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Monday, February 25, 2008
Robert Reich, Labor Secretary under Bill Clinton, has a new must-read piece:
[T]he striking thing about Obama, and the enthusiasm he has stirred up, has little to do with the specifics of the policies he advances. It is rather his almost pitch-perfect echo of the John F. Kennedy we heard in 1960 and the Robert Kennedy last heard in 1968. It is a call for national unity and national sacrifice -- not in the interest of military prowess but in the cause of social justice, both in the nation and around the world.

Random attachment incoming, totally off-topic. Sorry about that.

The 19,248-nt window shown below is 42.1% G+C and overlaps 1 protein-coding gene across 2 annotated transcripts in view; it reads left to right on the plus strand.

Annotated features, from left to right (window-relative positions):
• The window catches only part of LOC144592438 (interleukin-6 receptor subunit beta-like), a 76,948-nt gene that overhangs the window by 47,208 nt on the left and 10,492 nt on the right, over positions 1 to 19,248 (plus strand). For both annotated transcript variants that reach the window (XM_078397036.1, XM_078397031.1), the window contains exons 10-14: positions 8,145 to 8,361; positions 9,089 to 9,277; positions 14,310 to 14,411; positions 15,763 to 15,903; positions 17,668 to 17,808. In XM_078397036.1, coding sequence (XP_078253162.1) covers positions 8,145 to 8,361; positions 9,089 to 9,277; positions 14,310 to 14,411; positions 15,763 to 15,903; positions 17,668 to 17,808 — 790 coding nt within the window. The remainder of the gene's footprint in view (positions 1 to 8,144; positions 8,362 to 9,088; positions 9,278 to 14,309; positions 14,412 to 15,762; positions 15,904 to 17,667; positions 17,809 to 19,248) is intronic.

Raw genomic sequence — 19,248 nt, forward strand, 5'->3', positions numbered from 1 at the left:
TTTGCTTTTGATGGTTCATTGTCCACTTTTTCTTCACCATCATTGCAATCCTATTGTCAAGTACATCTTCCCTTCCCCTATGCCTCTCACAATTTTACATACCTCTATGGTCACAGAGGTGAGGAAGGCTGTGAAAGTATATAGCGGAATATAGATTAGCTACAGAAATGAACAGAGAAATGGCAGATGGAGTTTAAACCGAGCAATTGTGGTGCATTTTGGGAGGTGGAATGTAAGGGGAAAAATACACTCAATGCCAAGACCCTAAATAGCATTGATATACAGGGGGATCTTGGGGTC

Neither John F. Kennedy nor his brother Robert were idealists. They were realists who understood the importance of idealism in the service of realism. They grasped the central political fact that little can be achieved in Washington unless or until the public is energized and mobilized to push for it; the status quo is simply too powerful. The ideals they enunciated helped mobilized the nation politically. That mobilization contributed to the subsequent passage of civil rights and voting rights laws, Medicare, and environmental protection.
Read More: 2008 and 1968
Earlier: Check out my article on how Obama can effect change, which echoes what Mr. Reich has to say above.